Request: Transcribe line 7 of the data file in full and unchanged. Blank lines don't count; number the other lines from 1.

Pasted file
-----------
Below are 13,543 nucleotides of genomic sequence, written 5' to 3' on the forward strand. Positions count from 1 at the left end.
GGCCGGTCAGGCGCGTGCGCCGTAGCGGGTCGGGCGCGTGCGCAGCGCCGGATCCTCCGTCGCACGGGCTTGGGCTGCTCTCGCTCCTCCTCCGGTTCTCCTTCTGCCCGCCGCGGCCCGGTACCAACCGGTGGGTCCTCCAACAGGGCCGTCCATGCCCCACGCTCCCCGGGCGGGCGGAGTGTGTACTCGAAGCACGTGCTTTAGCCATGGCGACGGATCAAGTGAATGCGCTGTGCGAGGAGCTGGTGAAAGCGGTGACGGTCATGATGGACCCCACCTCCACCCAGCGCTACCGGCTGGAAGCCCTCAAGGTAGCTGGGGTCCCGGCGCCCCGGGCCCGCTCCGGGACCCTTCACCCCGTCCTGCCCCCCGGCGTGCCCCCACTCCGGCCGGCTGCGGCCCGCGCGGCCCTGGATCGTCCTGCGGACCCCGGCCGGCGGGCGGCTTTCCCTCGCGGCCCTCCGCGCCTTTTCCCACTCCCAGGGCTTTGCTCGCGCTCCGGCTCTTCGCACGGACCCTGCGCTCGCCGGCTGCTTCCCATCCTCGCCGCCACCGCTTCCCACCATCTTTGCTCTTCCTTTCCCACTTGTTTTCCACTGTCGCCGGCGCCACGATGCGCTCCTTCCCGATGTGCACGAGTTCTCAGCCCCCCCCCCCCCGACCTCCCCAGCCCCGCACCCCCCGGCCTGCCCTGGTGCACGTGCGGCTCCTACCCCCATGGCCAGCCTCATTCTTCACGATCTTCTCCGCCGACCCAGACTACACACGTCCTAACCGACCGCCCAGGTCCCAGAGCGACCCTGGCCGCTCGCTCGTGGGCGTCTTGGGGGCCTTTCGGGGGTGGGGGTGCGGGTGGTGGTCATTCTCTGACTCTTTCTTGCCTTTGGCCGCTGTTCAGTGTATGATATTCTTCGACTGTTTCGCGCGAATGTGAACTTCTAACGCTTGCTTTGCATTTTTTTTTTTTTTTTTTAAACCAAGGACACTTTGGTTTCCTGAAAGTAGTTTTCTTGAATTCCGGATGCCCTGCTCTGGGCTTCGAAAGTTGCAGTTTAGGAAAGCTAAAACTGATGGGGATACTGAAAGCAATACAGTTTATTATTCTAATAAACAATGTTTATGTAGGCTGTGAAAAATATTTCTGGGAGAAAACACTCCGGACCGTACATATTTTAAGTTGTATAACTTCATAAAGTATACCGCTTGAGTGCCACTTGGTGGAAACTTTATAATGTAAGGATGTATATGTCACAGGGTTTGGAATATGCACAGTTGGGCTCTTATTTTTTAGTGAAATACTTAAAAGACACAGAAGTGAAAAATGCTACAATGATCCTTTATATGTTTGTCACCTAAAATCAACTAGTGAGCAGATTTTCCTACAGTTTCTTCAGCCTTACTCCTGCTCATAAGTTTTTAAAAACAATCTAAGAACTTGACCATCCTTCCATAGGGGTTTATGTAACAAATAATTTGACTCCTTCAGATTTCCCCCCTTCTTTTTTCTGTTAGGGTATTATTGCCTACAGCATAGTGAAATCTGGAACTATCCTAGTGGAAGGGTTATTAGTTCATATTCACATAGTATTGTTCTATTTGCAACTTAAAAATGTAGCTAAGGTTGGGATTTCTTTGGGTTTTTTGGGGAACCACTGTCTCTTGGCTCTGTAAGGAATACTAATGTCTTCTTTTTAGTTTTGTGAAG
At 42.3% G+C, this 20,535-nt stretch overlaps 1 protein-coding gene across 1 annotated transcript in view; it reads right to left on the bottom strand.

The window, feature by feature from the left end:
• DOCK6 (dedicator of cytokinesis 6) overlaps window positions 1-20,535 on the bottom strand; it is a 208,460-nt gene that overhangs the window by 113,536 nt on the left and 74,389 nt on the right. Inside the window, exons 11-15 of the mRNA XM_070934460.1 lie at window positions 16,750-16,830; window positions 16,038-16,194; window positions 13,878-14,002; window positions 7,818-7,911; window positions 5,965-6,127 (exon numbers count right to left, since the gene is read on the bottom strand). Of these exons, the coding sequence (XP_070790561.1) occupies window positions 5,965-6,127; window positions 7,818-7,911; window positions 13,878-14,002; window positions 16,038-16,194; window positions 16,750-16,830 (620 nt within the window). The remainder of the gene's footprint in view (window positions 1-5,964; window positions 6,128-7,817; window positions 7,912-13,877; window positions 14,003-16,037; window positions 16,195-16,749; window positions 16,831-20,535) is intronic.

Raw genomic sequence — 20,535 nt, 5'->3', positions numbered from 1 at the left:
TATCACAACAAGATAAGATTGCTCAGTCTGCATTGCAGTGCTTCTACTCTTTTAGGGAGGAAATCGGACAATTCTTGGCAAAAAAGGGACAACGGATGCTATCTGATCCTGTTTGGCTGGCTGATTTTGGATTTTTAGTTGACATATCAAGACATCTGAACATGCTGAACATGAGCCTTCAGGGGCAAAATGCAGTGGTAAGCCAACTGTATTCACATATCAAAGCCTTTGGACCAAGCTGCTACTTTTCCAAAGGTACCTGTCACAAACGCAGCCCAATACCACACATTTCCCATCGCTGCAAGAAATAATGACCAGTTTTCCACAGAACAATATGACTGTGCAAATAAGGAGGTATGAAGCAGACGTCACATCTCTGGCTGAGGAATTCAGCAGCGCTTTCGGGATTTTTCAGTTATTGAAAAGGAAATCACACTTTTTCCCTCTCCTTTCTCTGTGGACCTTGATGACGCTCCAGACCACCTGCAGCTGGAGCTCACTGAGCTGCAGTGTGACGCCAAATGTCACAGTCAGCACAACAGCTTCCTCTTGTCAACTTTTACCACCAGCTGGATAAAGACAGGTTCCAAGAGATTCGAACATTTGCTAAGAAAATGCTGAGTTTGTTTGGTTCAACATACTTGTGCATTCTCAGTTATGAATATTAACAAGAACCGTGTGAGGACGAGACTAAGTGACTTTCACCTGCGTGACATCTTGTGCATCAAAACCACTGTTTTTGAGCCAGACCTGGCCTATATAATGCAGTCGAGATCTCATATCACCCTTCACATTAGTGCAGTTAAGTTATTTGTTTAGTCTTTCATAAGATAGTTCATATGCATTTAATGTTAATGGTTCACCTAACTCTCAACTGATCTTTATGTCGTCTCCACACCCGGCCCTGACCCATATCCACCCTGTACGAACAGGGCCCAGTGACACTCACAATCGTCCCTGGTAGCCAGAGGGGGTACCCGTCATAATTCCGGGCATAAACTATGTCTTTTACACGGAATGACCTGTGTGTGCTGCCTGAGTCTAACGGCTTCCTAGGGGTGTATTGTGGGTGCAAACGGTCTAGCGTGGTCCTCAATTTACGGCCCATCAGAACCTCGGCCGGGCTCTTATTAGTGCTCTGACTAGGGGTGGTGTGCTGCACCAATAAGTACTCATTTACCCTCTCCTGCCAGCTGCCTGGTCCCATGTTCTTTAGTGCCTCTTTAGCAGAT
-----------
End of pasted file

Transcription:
TATCACAACAAGATAAGATTGCTCAGTCTGCATTGCAGTGCTTCTACTCTTTTAGGGAGGAAATCGGACAATTCTTGGCAAAAAAGGGACAACGGATGCTATCTGATCCTGTTTGGCTGGCTGATTTTGGATTTTTAGTTGACATATCAAGACATCTGAACATGCTGAACATGAGCCTTCAGGGGCAAAATGCAGTGGTAAGCCAACTGTATTCACATATCAAAGCCTTTGGACCAAGCTGCTACTTTTCCAAAGGTACCTGTCACAAACGCAGCCCAATACCACACATTTCCCATCGCTGCAAGAAATAATGACCAGTTTTCCACAGAACAATATGACTGTGCAAATAAGGAGGTATGAAGCAGACGTCACATCTCTGGCTGAGGAATTCAGCAGCGCTTTCGGGATTTTTCAGTTATTGAAAAGGAAATCACACTTTTTCCCTCTCCTTTCTCTGTGGACCTTGATGACGCTCCAGACCACCTGCAGCTGGAGCTCACTGAGCTGCAGTGTGACGCCAAATGTCACAGTCAGCACAACAGCTTCCTCTTGTCAACTTTTACCACCAGCTGGATAAAGACAGGTTCCAAGAGATTCGAACATTTGCTAAGAAAATGCTGAGTTTGTTTGGTTCAACATACTTGTGCATTCTCAGTTATGAATATTAACAAGAACCGTGTGAGGACGAGACTAAGTGACTTTCACCTGCGTGACATCTTGTGCATCAAAACCACTGTTTTTGAGCCAGACCTGGCCTATATAATGCAGTCGAGATCTCATATCACCCTTCACATTAGTGCAGTTAAGTTATTTGTTTAGTCTTTCATAAGATAGTTCATATGCATTTAATGTTAATGGTTCACCTAACTCTCAACTGATCTTTATGTCGTCTCCACACCCGGCCCTGACCCATATCCACCCTGTACGAACAGGGCCCAGTGACACTCACAATCGTCCCTGGTAGCCAGAGGGGGTACCCGTCATAATTCCGGGCATAAACTATGTCTTTTACACGGAATGACCTGTGTGTGCTGCCTGAGTCTAACGGCTTCCTAGGGGTGTATTGTGGGTGCAAACGGTCTAGCGTGGTCCTCAATTTACGGCCCATCAGAACCTCGGCCGGGCTCTTATTAGTGCTCTGACTAGGGGTGGTGTGCTGCACCAATAAGTACTCATTTACCCTCTCCTGCCAGCTGCCTGGTCCCATGTTCTTTAGTGCCTCTTTAGCAGAT